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NFC: Carolina Parakeet (fwd)

J. L. Wiegert
 Dubotchugh yIpummoH.                      bI'IQchugh Yivang!
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---------- Forwarded message ----------
Date: Sun, 22 Nov 1998 11:52:45 EST
From: Ellasoma at aol_com
To: nfc at actwin_com,
    schmi178 at tc_umn.edu
Subject: Carolina Parakeet


Carolina Parakeets
By Alan J. Garbers" writer at indy_net
North America's only native parrot was the Carolina Parakeet. Colored a
vibrant green and blue with a yellow head and red eye mask the Carolina
Parakeet stood out brightly in the woods of Indiana. These birds averaged ten
to eleven inches in length and the species was one of the few parrots that
could withstand the cold temperatures found in North America. Noisy and flock-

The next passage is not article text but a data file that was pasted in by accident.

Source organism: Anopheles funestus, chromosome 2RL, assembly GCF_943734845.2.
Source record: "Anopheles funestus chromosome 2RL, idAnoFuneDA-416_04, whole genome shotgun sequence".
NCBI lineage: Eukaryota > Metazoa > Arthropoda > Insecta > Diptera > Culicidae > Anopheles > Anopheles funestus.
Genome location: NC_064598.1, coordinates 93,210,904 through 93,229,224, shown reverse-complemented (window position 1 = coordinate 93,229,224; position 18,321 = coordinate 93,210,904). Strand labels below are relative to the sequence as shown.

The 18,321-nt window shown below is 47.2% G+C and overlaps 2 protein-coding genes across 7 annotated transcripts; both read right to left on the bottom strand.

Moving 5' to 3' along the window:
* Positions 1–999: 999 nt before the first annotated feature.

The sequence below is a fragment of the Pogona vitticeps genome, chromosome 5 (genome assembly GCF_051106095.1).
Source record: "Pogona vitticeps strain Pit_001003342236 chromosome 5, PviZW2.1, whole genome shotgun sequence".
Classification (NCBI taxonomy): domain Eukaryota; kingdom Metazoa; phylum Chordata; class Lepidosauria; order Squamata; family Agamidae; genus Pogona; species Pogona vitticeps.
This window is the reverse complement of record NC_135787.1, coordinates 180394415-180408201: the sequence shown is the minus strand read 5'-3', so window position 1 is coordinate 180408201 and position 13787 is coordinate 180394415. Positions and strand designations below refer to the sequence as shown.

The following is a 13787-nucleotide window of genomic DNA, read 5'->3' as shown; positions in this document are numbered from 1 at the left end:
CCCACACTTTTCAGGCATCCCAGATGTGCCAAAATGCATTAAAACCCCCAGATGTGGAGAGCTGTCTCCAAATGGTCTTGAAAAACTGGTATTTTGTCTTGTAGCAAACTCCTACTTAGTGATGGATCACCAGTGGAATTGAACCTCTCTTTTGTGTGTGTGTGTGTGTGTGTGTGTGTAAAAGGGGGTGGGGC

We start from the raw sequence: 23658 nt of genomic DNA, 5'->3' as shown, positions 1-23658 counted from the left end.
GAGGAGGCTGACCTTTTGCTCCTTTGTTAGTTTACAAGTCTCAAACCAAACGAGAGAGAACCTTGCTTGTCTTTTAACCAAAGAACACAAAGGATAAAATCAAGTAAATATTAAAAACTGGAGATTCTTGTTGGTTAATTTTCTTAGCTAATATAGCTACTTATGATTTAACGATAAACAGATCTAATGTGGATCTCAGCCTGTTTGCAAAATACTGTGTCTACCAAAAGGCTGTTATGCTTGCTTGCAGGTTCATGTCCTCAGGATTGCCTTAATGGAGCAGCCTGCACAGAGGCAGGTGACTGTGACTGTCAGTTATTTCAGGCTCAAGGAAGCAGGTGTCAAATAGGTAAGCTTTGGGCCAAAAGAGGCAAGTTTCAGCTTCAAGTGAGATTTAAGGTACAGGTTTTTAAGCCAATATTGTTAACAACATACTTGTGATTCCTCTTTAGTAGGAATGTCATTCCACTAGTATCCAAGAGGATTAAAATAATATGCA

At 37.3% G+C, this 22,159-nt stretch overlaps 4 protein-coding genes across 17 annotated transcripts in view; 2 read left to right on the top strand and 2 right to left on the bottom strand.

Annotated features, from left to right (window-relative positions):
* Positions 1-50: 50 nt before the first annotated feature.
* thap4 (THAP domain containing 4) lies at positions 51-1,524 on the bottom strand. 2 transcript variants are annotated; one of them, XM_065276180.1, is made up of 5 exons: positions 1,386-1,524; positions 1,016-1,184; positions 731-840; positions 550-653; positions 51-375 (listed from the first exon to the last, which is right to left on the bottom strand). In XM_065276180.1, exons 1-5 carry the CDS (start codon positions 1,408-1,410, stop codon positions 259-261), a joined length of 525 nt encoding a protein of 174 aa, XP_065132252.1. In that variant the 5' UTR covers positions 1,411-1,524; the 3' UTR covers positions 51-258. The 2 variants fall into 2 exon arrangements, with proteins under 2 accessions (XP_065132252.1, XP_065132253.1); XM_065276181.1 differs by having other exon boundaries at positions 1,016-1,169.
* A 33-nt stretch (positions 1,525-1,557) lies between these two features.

oriented Carolina parakeets were once common east of the Mississippi river
from New York state to Florida. These birds were hunted to extinction much
like the passenger pigeon. Their original diet consisted of cocklebur, pine,
maple, beech, and elms seeds. But as settlements advanced westward the
Carolina Parakeets took a great liking to freshly planted grain, ripe crops
and orchard fruit. Their new diet put them at odds with struggling farmers. It
wasn't long before the only good parrot was a dead parrot. Killing Carolina
Parakeets was said to be easy. Once a member of the flock was slain the others
would circle around their fallen companion and continue to do so until the
whole flock was eradicated. Certain ornithologists of the day like Coues,
Baird, Brewer and Ridgeway, cautioned that continued hunting would destroy the
population, but little concern was offered. Market hunters also played into
the extinction of Carolina Parakeets. Many were captured for the pet market.
More were killed for their plumage. Brightly colored feathers were the vogue
for women's fashions and it wasn't long before women across America were
wearing the feathering of Carolina Parakeets. As with Passenger Pigeons,
concern came too late for the plight of these once plentiful birds. By 1900 no
wild Carolina Parakeets were left and the last, named Incas, died in the
Cincinnati Zoo in 1918. 
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